Atheism is Not a Religion

This particular falsehood crops up, often, in debates surrounding religion and its intrusion into the affairs of state.  Let’s get this straight.  Atheism is the belief that there is no God.  That’s it.  A single belief.

A religion is a system of beliefs grounded in faith.  It contains traditions and instructions on how best to live.

Atheism is often claimed as being religious or faith based in an effort to make arguments grounded in religion seem sound.  There’s a very obvious ulterior motive at play.

Steph’s Blog, home to some of the more interesting posts out there, has unfortunately provided a very good example of the fallacious reasoning that pegs atheism out to be a religion:

Atheism is an irrational faith based belief system because unlike agnosticism, atheism asserts that God doesn’t exist, that belief can’t be proved by evidence or rational argument, it’s a leap of faith. It’s the logical equivalent of Dawkins saying that he has never experienced the female orgasm so it doesn’t exist.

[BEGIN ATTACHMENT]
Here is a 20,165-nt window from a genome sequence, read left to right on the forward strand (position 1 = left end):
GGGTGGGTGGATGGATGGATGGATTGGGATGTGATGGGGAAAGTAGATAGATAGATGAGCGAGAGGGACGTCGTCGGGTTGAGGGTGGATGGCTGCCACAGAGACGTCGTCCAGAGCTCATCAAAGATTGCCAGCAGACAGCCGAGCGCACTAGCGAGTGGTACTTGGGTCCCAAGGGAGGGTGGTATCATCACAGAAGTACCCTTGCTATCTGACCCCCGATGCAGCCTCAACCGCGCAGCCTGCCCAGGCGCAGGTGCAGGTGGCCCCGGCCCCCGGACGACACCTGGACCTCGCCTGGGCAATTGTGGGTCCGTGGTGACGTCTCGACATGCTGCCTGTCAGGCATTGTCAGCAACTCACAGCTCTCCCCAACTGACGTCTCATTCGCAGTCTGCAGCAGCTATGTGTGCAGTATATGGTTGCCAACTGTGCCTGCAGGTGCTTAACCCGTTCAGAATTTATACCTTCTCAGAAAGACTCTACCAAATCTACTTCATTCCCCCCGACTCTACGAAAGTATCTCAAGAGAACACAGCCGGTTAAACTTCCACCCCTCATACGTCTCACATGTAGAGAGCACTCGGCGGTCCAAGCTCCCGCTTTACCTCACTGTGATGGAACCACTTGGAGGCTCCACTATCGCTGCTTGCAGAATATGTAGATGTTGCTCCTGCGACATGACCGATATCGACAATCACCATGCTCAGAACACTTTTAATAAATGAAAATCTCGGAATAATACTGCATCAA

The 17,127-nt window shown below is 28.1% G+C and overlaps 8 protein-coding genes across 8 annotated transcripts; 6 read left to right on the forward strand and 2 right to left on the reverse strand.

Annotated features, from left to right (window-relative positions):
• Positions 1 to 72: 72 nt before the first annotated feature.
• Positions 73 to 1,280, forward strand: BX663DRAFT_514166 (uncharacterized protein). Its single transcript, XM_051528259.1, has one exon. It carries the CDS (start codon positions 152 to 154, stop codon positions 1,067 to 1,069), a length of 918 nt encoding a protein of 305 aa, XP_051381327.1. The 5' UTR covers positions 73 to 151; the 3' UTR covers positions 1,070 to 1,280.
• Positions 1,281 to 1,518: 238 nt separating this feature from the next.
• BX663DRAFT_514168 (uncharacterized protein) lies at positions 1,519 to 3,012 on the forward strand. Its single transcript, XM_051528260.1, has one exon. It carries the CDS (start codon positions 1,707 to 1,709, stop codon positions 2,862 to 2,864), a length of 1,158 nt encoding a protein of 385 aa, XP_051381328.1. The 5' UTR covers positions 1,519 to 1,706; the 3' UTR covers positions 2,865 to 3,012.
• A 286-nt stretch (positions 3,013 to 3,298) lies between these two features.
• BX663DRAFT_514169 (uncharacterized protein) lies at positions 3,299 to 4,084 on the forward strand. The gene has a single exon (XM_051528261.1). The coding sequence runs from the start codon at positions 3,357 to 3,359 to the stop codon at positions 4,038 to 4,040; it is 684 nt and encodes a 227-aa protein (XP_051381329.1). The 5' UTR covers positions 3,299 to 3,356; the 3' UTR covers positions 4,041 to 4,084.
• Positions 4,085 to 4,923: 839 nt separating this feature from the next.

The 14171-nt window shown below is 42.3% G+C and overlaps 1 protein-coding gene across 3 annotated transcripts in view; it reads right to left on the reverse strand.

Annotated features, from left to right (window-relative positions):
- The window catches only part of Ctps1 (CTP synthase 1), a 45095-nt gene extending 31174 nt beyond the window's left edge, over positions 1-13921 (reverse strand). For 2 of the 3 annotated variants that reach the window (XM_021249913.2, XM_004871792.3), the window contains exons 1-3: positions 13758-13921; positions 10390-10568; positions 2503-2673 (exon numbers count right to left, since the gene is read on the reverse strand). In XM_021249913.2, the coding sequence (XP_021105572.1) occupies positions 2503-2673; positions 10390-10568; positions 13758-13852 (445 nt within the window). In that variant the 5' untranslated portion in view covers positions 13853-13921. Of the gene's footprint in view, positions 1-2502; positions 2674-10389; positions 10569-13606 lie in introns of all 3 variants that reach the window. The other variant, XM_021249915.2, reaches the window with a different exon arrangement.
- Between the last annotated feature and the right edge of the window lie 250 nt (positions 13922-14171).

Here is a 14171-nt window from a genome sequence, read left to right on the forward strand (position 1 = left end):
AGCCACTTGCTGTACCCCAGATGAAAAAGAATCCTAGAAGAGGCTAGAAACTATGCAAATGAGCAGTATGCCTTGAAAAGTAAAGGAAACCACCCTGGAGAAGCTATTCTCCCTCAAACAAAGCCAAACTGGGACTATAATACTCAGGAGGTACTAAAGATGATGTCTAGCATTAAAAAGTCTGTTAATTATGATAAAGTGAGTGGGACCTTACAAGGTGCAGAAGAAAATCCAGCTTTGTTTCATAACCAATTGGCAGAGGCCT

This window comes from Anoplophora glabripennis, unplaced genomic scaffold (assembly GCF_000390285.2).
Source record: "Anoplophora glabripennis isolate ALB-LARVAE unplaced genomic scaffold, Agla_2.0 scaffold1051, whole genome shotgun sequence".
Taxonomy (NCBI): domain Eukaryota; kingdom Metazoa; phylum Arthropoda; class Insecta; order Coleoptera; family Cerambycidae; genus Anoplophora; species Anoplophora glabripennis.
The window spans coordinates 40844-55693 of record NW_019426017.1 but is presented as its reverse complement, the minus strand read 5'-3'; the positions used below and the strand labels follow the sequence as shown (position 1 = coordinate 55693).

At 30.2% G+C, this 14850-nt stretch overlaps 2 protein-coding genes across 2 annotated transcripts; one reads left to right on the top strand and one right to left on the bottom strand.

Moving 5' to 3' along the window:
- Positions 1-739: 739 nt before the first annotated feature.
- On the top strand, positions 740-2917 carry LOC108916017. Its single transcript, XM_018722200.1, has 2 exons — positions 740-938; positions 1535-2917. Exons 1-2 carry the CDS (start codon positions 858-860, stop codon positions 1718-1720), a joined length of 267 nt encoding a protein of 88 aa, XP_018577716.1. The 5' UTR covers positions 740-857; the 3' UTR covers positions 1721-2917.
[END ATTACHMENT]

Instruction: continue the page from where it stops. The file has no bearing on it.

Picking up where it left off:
Note the ad-homimen.  Classssy.  Also utterly wrong.

Faith is the acceptance of a belief without the involvement of the usual epistemic suspects: logic or evidence.  Atheism is the result of paying attention to the host of attempts throughout history to prove the existence of God through the use of logic.  It is one conclusion on can reach, and although I do not agree with it, it can hardly be called an “irrational faith based belief system”.  That’s textbook ignorance.

As a faith based belief system, atheism is no more or less valid than any other, including my own: Catholicism. But as a political ideology, atheism has proved a good deal more nihilistic and genocidal than religion has during the 20th Century: Fascism, Nazism and Bolshevism were all secular ideologies, and far more wars have been fought over secular motives, than have ever been fought over religious ones.